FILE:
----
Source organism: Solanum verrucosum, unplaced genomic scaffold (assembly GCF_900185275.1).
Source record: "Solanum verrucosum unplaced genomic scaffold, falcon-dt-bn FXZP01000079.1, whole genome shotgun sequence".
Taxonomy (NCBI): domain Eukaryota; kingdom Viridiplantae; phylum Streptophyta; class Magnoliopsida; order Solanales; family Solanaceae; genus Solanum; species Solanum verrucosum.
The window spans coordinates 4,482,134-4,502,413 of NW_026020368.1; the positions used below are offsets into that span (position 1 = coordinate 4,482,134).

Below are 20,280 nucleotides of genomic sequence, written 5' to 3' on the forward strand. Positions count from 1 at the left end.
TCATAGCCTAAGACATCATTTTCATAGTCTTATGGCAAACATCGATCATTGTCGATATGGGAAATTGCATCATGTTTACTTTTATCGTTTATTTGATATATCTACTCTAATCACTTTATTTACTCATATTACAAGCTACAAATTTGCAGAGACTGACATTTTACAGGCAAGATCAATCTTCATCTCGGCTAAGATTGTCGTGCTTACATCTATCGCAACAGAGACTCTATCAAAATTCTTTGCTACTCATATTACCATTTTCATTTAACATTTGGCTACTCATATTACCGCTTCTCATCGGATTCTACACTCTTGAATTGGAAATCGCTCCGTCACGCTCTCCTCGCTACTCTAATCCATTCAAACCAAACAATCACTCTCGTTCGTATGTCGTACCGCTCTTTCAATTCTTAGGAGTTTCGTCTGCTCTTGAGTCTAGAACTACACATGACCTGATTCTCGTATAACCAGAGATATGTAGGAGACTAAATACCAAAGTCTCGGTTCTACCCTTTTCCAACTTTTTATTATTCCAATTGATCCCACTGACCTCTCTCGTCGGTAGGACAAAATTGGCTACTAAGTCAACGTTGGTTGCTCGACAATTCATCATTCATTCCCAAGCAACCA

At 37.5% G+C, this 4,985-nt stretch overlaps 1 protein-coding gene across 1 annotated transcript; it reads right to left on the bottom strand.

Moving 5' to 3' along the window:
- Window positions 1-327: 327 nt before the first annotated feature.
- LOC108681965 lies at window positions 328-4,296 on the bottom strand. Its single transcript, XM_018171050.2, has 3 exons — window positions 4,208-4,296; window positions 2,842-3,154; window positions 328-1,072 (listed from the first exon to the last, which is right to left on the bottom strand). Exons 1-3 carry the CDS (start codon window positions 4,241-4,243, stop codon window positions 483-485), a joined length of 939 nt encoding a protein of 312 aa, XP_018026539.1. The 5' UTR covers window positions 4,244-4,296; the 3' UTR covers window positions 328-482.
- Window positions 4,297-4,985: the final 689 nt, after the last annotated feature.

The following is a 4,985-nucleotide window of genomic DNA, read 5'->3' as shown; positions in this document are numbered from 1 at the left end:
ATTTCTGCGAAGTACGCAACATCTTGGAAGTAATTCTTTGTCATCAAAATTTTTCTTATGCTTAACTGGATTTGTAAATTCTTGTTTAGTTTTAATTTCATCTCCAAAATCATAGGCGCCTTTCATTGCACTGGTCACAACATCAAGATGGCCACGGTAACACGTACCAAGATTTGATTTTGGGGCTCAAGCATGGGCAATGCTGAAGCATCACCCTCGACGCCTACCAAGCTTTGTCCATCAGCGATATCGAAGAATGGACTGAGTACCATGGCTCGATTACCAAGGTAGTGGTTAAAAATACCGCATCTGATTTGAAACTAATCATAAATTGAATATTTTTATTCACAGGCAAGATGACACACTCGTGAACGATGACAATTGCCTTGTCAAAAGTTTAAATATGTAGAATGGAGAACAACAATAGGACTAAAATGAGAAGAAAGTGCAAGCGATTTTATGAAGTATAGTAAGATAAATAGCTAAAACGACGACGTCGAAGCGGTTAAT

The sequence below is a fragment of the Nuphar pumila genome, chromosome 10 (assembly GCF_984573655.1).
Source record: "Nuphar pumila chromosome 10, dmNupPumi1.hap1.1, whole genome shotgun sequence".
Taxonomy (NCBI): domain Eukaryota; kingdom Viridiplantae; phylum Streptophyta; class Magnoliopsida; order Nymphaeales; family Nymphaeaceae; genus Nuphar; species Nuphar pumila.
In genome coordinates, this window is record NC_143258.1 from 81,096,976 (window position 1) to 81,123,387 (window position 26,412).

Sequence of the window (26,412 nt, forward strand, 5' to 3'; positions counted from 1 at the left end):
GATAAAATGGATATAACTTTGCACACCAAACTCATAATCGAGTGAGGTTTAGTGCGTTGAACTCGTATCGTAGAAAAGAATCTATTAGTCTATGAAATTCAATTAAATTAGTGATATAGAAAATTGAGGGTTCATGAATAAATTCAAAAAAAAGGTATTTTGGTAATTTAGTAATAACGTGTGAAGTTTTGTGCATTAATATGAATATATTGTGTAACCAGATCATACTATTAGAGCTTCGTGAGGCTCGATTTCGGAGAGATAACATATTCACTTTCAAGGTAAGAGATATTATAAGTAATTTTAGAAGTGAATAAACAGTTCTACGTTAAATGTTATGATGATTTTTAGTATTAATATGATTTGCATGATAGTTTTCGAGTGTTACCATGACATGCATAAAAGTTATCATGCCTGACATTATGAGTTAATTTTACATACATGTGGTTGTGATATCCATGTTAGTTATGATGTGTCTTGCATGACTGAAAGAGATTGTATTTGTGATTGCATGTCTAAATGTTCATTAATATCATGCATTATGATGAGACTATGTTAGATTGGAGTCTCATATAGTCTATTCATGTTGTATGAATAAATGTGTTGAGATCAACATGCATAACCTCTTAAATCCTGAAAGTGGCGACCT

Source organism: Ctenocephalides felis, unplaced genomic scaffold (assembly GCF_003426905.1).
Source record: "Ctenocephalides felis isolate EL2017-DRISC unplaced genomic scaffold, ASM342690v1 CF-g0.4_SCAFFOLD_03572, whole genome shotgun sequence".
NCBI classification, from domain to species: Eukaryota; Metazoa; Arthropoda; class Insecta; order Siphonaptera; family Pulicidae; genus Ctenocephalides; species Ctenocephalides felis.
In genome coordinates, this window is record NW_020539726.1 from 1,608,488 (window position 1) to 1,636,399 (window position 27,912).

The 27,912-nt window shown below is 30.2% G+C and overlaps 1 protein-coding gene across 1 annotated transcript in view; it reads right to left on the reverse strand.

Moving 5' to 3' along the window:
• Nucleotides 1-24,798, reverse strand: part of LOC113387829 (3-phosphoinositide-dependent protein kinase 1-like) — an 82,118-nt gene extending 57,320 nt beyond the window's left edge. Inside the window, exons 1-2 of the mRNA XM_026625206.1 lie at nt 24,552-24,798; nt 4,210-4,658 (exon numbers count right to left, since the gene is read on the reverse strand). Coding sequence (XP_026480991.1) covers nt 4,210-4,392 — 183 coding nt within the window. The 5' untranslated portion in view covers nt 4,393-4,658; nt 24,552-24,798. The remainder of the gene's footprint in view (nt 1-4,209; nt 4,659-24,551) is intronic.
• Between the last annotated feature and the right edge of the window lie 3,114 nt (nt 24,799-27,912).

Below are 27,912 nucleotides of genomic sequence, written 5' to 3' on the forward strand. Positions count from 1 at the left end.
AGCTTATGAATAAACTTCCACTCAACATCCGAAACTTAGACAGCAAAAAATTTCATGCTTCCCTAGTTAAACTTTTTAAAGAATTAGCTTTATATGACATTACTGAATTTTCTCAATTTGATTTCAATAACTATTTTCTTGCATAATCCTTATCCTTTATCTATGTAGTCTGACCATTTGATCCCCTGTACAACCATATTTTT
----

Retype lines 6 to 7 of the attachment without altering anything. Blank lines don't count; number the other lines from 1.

TCATAGCCTAAGACATCATTTTCATAGTCTTATGGCAAACATCGATCATTGTCGATATGGGAAATTGCATCATGTTTACTTTTATCGTTTATTTGATATATCTACTCTAATCACTTTATTTACTCATATTACAAGCTACAAATTTGCAGAGACTGACATTTTACAGGCAAGATCAATCTTCATCTCGGCTAAGATTGTCGTGCTTACATCTATCGCAACAGAGACTCTATCAAAATTCTTTGCTACTCATATTACCATTTTCATTTAACATTTGGCTACTCATATTACCGCTTCTCATCGGATTCTACACTCTTGAATTGGAAATCGCTCCGTCACGCTCTCCTCGCTACTCTAATCCATTCAAACCAAACAATCACTCTCGTTCGTATGTCGTACCGCTCTTTCAATTCTTAGGAGTTTCGTCTGCTCTTGAGTCTAGAACTACACATGACCTGATTCTCGTATAACCAGAGATATGTAGGAGACTAAATACCAAAGTCTCGGTTCTACCCTTTTCCAACTTTTTATTATTCCAATTGATCCCACTGACCTCTCTCGTCGGTAGGACAAAATTGGCTACTAAGTCAACGTTGGTTGCTCGACAATTCATCATTCATTCCCAAGCAACCA

At 37.5% G+C, this 4,985-nt stretch overlaps 1 protein-coding gene across 1 annotated transcript; it reads right to left on the bottom strand.